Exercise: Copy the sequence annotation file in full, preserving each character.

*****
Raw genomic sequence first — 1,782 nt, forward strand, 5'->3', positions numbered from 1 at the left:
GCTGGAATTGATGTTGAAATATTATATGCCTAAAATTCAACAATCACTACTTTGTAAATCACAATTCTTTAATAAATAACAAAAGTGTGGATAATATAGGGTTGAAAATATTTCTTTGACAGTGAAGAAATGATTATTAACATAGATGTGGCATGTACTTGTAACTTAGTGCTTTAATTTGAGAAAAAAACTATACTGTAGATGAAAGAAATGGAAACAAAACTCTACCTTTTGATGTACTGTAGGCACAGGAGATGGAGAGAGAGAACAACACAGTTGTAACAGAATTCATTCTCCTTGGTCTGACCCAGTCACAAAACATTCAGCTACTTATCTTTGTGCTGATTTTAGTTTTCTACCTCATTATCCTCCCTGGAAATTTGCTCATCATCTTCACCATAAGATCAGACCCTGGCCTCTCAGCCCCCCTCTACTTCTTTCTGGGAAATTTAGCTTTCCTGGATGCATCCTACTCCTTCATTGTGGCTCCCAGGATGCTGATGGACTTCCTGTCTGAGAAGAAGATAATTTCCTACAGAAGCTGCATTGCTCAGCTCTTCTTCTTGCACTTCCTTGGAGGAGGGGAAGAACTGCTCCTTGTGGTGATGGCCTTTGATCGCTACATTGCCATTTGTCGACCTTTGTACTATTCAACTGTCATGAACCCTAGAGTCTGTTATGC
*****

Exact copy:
Raw genomic sequence first — 1,782 nt, forward strand, 5'->3', positions numbered from 1 at the left:
GCTGGAATTGATGTTGAAATATTATATGCCTAAAATTCAACAATCACTACTTTGTAAATCACAATTCTTTAATAAATAACAAAAGTGTGGATAATATAGGGTTGAAAATATTTCTTTGACAGTGAAGAAATGATTATTAACATAGATGTGGCATGTACTTGTAACTTAGTGCTTTAATTTGAGAAAAAAACTATACTGTAGATGAAAGAAATGGAAACAAAACTCTACCTTTTGATGTACTGTAGGCACAGGAGATGGAGAGAGAGAACAACACAGTTGTAACAGAATTCATTCTCCTTGGTCTGACCCAGTCACAAAACATTCAGCTACTTATCTTTGTGCTGATTTTAGTTTTCTACCTCATTATCCTCCCTGGAAATTTGCTCATCATCTTCACCATAAGATCAGACCCTGGCCTCTCAGCCCCCCTCTACTTCTTTCTGGGAAATTTAGCTTTCCTGGATGCATCCTACTCCTTCATTGTGGCTCCCAGGATGCTGATGGACTTCCTGTCTGAGAAGAAGATAATTTCCTACAGAAGCTGCATTGCTCAGCTCTTCTTCTTGCACTTCCTTGGAGGAGGGGAAGAACTGCTCCTTGTGGTGATGGCCTTTGATCGCTACATTGCCATTTGTCGACCTTTGTACTATTCAACTGTCATGAACCCTAGAGTCTGTTATGC